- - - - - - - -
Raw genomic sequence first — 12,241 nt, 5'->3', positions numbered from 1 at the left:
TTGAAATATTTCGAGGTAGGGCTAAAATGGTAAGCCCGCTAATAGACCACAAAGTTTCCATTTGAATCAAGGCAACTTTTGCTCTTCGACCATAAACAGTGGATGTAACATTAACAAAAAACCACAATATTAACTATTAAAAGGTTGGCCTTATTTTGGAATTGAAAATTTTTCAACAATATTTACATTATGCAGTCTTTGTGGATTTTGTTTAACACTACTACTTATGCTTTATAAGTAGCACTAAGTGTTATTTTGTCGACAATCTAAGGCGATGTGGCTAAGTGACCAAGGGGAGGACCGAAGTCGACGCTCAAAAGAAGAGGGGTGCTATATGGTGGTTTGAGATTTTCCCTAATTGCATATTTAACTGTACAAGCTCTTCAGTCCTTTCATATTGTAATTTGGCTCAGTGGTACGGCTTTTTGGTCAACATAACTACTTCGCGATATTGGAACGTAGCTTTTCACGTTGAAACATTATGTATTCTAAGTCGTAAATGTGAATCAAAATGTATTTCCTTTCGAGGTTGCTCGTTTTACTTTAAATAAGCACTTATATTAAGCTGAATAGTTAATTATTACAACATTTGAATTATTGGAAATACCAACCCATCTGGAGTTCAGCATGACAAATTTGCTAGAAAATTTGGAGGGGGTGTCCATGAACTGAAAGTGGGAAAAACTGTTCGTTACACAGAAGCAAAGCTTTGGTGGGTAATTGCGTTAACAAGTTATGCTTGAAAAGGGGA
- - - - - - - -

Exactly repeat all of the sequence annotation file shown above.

Raw genomic sequence first — 12,241 nt, 5'->3', positions numbered from 1 at the left:
TTGAAATATTTCGAGGTAGGGCTAAAATGGTAAGCCCGCTAATAGACCACAAAGTTTCCATTTGAATCAAGGCAACTTTTGCTCTTCGACCATAAACAGTGGATGTAACATTAACAAAAAACCACAATATTAACTATTAAAAGGTTGGCCTTATTTTGGAATTGAAAATTTTTCAACAATATTTACATTATGCAGTCTTTGTGGATTTTGTTTAACACTACTACTTATGCTTTATAAGTAGCACTAAGTGTTATTTTGTCGACAATCTAAGGCGATGTGGCTAAGTGACCAAGGGGAGGACCGAAGTCGACGCTCAAAAGAAGAGGGGTGCTATATGGTGGTTTGAGATTTTCCCTAATTGCATATTTAACTGTACAAGCTCTTCAGTCCTTTCATATTGTAATTTGGCTCAGTGGTACGGCTTTTTGGTCAACATAACTACTTCGCGATATTGGAACGTAGCTTTTCACGTTGAAACATTATGTATTCTAAGTCGTAAATGTGAATCAAAATGTATTTCCTTTCGAGGTTGCTCGTTTTACTTTAAATAAGCACTTATATTAAGCTGAATAGTTAATTATTACAACATTTGAATTATTGGAAATACCAACCCATCTGGAGTTCAGCATGACAAATTTGCTAGAAAATTTGGAGGGGGTGTCCATGAACTGAAAGTGGGAAAAACTGTTCGTTACACAGAAGCAAAGCTTTGGTGGGTAATTGCGTTAACAAGTTATGCTTGAAAAGGGGA